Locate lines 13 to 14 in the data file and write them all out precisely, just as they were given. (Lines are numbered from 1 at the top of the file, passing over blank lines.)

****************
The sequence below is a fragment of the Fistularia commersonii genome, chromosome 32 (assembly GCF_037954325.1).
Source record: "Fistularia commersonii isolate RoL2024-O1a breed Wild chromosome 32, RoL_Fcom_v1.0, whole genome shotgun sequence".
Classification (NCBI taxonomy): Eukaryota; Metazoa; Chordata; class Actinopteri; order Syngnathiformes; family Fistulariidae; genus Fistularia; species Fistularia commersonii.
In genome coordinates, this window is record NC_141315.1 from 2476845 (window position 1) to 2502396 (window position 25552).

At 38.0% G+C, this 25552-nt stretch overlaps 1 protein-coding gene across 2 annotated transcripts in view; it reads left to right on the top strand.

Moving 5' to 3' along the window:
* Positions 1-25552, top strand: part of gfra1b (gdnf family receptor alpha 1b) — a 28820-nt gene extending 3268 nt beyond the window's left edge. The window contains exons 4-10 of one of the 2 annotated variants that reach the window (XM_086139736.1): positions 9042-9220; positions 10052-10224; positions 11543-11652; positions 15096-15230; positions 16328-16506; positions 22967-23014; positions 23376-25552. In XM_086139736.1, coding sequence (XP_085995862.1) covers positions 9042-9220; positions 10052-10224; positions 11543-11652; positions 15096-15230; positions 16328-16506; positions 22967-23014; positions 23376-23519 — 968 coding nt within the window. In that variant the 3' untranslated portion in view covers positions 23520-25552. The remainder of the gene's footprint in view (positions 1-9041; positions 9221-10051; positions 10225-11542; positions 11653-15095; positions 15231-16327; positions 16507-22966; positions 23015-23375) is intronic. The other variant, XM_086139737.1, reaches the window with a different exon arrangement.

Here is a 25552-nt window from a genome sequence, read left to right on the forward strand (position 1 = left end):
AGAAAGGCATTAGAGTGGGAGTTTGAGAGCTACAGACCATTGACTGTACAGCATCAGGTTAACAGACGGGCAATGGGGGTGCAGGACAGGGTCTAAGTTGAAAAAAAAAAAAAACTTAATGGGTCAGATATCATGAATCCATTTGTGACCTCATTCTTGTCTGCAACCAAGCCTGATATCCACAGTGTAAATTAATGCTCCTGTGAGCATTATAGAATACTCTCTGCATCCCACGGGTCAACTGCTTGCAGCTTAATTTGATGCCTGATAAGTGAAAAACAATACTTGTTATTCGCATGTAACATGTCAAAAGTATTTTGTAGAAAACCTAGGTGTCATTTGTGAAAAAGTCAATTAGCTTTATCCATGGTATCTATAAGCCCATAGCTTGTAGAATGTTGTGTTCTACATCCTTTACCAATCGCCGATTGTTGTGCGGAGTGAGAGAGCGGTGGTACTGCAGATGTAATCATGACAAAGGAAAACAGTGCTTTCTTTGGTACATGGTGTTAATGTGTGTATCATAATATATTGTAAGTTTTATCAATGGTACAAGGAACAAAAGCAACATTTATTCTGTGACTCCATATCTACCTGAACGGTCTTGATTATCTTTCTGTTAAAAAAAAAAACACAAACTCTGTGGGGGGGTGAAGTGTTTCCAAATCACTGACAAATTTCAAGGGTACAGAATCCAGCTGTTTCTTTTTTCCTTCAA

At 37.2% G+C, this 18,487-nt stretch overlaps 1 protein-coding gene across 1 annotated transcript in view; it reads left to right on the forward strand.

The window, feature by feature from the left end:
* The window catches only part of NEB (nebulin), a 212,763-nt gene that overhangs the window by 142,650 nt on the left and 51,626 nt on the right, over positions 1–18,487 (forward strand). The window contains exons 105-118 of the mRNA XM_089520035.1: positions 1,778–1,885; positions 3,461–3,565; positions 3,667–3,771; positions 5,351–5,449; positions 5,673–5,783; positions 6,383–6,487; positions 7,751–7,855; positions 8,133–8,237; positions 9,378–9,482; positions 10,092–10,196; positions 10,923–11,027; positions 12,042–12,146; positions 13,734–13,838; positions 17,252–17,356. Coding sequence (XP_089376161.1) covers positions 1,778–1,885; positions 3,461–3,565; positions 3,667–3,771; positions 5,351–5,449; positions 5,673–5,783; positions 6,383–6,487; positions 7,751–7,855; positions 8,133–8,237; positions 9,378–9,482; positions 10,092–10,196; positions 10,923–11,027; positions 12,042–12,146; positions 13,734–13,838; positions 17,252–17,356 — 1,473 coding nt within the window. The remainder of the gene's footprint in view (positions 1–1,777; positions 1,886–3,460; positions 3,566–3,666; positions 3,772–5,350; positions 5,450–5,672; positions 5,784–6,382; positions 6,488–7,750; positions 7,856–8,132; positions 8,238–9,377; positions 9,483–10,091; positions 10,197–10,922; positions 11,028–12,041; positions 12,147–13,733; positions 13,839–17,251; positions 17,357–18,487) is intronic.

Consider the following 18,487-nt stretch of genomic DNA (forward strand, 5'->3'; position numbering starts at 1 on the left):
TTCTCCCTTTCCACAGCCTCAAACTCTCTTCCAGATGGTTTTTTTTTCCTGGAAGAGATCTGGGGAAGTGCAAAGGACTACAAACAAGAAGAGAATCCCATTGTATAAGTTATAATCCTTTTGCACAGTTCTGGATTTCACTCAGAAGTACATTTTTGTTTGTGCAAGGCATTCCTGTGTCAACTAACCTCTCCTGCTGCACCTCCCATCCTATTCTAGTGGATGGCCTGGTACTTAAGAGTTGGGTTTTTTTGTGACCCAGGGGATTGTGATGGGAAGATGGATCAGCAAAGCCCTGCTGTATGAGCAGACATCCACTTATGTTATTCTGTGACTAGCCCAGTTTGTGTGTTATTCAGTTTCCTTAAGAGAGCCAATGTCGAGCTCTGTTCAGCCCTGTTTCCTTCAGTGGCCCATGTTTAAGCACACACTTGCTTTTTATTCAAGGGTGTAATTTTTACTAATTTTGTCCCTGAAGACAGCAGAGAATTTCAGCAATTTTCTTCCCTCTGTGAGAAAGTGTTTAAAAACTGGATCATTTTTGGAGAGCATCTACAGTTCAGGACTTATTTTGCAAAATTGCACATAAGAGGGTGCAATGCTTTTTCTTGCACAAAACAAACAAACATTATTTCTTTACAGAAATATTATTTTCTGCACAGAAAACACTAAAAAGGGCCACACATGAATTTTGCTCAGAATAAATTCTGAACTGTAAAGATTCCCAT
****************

Consider the following 18,487-nt stretch of genomic DNA (forward strand, 5'->3'; position numbering starts at 1 on the left):
TTCTCCCTTTCCACAGCCTCAAACTCTCTTCCAGATGGTTTTTTTTTCCTGGAAGAGATCTGGGGAAGTGCAAAGGACTACAAACAAGAAGAGAATCCCATTGTATAAGTTATAATCCTTTTGCACAGTTCTGGATTTCACTCAGAAGTACATTTTTGTTTGTGCAAGGCATTCCTGTGTCAACTAACCTCTCCTGCTGCACCTCCCATCCTATTCTAGTGGATGGCCTGGTACTTAAGAGTTGGGTTTTTTTGTGACCCAGGGGATTGTGATGGGAAGATGGATCAGCAAAGCCCTGCTGTATGAGCAGACATCCACTTATGTTATTCTGTGACTAGCCCAGTTTGTGTGTTATTCAGTTTCCTTAAGAGAGCCAATGTCGAGCTCTGTTCAGCCCTGTTTCCTTCAGTGGCCCATGTTTAAGCACACACTTGCTTTTTATTCAAGGGTGTAATTTTTACTAATTTTGTCCCTGAAGACAGCAGAGAATTTCAGCAATTTTCTTCCCTCTGTGAGAAAGTGTTTAAAAACTGGATCATTTTTGGAGAGCATCTACAGTTCAGGACTTATTTTGCAAAATTGCACATAAGAGGGTGCAATGCTTTTTCTTGCACAAAACAAACAAACATTATTTCTTTACAGAAATATTATTTTCTGCACAGAAAACACTAAAAAGGGCCACACATGAATTTTGCTCAGAATAAATTCTGAACTGTAAAGATTCCCAT